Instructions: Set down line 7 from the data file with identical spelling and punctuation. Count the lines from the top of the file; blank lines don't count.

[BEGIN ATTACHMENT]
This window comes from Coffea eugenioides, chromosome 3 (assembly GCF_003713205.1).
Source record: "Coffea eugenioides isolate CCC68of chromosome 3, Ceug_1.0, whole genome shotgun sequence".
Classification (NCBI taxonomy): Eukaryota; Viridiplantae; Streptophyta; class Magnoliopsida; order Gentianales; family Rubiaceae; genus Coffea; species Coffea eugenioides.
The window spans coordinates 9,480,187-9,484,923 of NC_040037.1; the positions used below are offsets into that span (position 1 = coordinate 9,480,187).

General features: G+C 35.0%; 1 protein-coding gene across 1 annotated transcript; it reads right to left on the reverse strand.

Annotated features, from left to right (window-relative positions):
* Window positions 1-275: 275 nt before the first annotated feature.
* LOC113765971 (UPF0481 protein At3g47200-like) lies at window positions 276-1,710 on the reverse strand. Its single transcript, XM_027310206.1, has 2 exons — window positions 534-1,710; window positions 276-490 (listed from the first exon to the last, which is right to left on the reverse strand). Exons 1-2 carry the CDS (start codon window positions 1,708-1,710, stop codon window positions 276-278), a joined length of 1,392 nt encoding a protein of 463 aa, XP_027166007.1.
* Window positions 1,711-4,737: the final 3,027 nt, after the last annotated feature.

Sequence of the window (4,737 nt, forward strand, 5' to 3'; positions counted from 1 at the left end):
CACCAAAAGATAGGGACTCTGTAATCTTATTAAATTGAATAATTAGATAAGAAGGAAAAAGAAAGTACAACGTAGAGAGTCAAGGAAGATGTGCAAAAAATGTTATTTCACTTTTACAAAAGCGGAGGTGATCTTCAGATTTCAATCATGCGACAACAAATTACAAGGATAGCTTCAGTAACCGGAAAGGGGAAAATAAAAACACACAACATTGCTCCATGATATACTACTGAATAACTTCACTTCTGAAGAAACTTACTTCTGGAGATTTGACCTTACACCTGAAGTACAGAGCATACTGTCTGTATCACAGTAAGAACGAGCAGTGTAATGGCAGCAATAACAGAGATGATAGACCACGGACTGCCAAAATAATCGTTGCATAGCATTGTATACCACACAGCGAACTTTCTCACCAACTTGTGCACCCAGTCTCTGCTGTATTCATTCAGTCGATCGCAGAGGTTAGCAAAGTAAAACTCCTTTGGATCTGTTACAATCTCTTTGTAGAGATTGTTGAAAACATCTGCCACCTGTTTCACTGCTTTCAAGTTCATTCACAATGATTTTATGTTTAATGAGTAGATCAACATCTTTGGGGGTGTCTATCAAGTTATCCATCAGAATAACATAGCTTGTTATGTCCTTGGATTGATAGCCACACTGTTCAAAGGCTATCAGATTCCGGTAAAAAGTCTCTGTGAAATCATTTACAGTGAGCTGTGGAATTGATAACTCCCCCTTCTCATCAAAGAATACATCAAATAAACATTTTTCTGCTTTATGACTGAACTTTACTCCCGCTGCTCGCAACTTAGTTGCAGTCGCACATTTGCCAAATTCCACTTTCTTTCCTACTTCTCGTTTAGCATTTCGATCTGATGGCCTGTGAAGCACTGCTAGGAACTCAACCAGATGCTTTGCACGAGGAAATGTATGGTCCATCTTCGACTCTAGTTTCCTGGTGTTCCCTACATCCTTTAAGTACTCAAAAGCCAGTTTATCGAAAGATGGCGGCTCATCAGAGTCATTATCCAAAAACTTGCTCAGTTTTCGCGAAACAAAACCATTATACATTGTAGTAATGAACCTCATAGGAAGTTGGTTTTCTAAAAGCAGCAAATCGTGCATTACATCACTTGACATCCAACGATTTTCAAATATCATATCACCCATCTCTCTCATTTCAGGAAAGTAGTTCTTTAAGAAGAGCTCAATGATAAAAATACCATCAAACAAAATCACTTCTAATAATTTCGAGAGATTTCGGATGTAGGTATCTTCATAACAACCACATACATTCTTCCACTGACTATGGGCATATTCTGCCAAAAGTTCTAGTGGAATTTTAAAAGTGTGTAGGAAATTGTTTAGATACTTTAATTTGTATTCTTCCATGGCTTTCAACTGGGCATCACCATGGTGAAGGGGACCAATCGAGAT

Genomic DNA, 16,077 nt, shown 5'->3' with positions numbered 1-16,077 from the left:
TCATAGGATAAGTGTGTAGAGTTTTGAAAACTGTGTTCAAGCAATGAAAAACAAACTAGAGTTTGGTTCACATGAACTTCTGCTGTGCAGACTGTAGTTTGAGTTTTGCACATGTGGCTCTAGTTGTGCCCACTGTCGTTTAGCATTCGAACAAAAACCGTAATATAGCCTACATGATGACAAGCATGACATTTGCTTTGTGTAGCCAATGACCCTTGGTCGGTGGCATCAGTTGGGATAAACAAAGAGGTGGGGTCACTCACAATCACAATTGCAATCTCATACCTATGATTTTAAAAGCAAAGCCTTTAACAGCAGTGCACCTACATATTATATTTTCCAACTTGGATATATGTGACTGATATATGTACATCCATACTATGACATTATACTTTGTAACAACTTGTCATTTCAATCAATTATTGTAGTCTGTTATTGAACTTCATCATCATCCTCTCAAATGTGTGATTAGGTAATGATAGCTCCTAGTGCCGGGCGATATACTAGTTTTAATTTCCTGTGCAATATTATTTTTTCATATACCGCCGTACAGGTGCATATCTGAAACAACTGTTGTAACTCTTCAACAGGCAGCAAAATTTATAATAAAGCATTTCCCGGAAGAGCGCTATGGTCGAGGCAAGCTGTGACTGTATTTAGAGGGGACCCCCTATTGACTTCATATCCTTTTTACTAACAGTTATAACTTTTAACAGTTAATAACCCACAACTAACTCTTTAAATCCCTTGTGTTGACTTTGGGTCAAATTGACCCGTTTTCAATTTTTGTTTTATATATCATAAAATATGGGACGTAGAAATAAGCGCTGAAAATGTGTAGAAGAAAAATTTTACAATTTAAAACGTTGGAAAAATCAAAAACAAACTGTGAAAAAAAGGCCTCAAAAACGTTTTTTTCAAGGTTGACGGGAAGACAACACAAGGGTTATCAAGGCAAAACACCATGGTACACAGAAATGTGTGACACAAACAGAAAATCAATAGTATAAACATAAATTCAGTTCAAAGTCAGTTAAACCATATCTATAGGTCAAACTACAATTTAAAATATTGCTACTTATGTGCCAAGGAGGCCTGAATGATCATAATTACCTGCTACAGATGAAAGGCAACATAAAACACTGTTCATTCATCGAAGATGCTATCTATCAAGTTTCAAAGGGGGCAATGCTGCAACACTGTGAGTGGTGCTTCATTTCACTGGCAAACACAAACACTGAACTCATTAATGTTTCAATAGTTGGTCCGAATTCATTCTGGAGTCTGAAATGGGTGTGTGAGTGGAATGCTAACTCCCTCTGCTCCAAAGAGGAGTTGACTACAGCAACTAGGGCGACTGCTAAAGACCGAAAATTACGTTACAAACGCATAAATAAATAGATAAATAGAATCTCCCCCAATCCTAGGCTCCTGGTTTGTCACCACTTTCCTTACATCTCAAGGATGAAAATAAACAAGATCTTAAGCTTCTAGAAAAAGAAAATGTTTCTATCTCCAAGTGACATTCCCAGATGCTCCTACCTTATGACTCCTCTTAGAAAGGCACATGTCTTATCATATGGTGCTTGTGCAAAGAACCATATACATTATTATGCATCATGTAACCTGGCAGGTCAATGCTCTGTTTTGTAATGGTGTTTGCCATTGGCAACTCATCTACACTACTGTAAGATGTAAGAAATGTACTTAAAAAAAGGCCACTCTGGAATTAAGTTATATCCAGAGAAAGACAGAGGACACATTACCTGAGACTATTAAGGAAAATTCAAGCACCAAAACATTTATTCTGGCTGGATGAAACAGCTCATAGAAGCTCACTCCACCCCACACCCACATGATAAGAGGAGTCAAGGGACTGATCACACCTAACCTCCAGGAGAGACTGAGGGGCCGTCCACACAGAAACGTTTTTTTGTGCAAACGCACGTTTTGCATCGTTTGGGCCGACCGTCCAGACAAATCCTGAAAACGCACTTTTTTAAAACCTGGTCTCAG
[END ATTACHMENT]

* Window positions 1-275: 275 nt before the first annotated feature.